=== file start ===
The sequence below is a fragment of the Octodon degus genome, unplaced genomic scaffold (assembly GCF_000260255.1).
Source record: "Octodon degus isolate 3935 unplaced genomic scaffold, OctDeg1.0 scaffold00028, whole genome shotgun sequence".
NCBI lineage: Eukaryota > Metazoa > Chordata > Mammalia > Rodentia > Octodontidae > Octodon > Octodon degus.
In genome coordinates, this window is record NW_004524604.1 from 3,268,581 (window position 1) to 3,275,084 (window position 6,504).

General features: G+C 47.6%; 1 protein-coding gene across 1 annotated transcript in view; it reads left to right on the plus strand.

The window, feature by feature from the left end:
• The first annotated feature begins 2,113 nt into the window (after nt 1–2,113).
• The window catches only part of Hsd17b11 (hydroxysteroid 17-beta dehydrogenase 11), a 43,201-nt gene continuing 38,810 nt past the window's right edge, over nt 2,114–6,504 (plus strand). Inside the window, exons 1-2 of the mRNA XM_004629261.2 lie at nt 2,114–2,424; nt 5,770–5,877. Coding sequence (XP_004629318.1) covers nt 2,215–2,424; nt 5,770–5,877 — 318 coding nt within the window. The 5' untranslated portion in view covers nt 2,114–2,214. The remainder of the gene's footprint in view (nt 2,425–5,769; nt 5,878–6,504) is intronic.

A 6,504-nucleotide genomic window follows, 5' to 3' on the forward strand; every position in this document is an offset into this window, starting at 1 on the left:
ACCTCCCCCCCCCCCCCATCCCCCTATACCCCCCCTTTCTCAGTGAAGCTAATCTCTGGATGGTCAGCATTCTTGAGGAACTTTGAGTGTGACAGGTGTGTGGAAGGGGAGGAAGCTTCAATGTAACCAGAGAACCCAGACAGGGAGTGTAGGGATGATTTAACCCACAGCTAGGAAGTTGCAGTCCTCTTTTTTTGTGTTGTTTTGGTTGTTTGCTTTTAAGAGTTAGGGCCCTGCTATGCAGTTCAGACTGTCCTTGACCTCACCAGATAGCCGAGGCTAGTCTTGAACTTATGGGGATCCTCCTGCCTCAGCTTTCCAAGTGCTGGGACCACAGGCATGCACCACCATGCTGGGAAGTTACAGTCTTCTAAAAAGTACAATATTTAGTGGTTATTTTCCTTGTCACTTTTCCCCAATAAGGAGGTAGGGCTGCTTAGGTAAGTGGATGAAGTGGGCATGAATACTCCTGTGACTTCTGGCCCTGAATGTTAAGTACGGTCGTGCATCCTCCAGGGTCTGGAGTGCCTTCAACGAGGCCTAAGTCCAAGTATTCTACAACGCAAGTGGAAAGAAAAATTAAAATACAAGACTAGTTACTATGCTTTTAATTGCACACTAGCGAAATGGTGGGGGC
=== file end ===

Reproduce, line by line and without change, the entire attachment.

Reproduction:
The sequence below is a fragment of the Octodon degus genome, unplaced genomic scaffold (assembly GCF_000260255.1).
Source record: "Octodon degus isolate 3935 unplaced genomic scaffold, OctDeg1.0 scaffold00028, whole genome shotgun sequence".
NCBI lineage: Eukaryota > Metazoa > Chordata > Mammalia > Rodentia > Octodontidae > Octodon > Octodon degus.
In genome coordinates, this window is record NW_004524604.1 from 3,268,581 (window position 1) to 3,275,084 (window position 6,504).

General features: G+C 47.6%; 1 protein-coding gene across 1 annotated transcript in view; it reads left to right on the plus strand.

The window, feature by feature from the left end:
• The first annotated feature begins 2,113 nt into the window (after nt 1–2,113).
• The window catches only part of Hsd17b11 (hydroxysteroid 17-beta dehydrogenase 11), a 43,201-nt gene continuing 38,810 nt past the window's right edge, over nt 2,114–6,504 (plus strand). Inside the window, exons 1-2 of the mRNA XM_004629261.2 lie at nt 2,114–2,424; nt 5,770–5,877. Coding sequence (XP_004629318.1) covers nt 2,215–2,424; nt 5,770–5,877 — 318 coding nt within the window. The 5' untranslated portion in view covers nt 2,114–2,214. The remainder of the gene's footprint in view (nt 2,425–5,769; nt 5,878–6,504) is intronic.

A 6,504-nucleotide genomic window follows, 5' to 3' on the forward strand; every position in this document is an offset into this window, starting at 1 on the left:
ACCTCCCCCCCCCCCCCATCCCCCTATACCCCCCCTTTCTCAGTGAAGCTAATCTCTGGATGGTCAGCATTCTTGAGGAACTTTGAGTGTGACAGGTGTGTGGAAGGGGAGGAAGCTTCAATGTAACCAGAGAACCCAGACAGGGAGTGTAGGGATGATTTAACCCACAGCTAGGAAGTTGCAGTCCTCTTTTTTTGTGTTGTTTTGGTTGTTTGCTTTTAAGAGTTAGGGCCCTGCTATGCAGTTCAGACTGTCCTTGACCTCACCAGATAGCCGAGGCTAGTCTTGAACTTATGGGGATCCTCCTGCCTCAGCTTTCCAAGTGCTGGGACCACAGGCATGCACCACCATGCTGGGAAGTTACAGTCTTCTAAAAAGTACAATATTTAGTGGTTATTTTCCTTGTCACTTTTCCCCAATAAGGAGGTAGGGCTGCTTAGGTAAGTGGATGAAGTGGGCATGAATACTCCTGTGACTTCTGGCCCTGAATGTTAAGTACGGTCGTGCATCCTCCAGGGTCTGGAGTGCCTTCAACGAGGCCTAAGTCCAAGTATTCTACAACGCAAGTGGAAAGAAAAATTAAAATACAAGACTAGTTACTATGCTTTTAATTGCACACTAGCGAAATGGTGGGGGC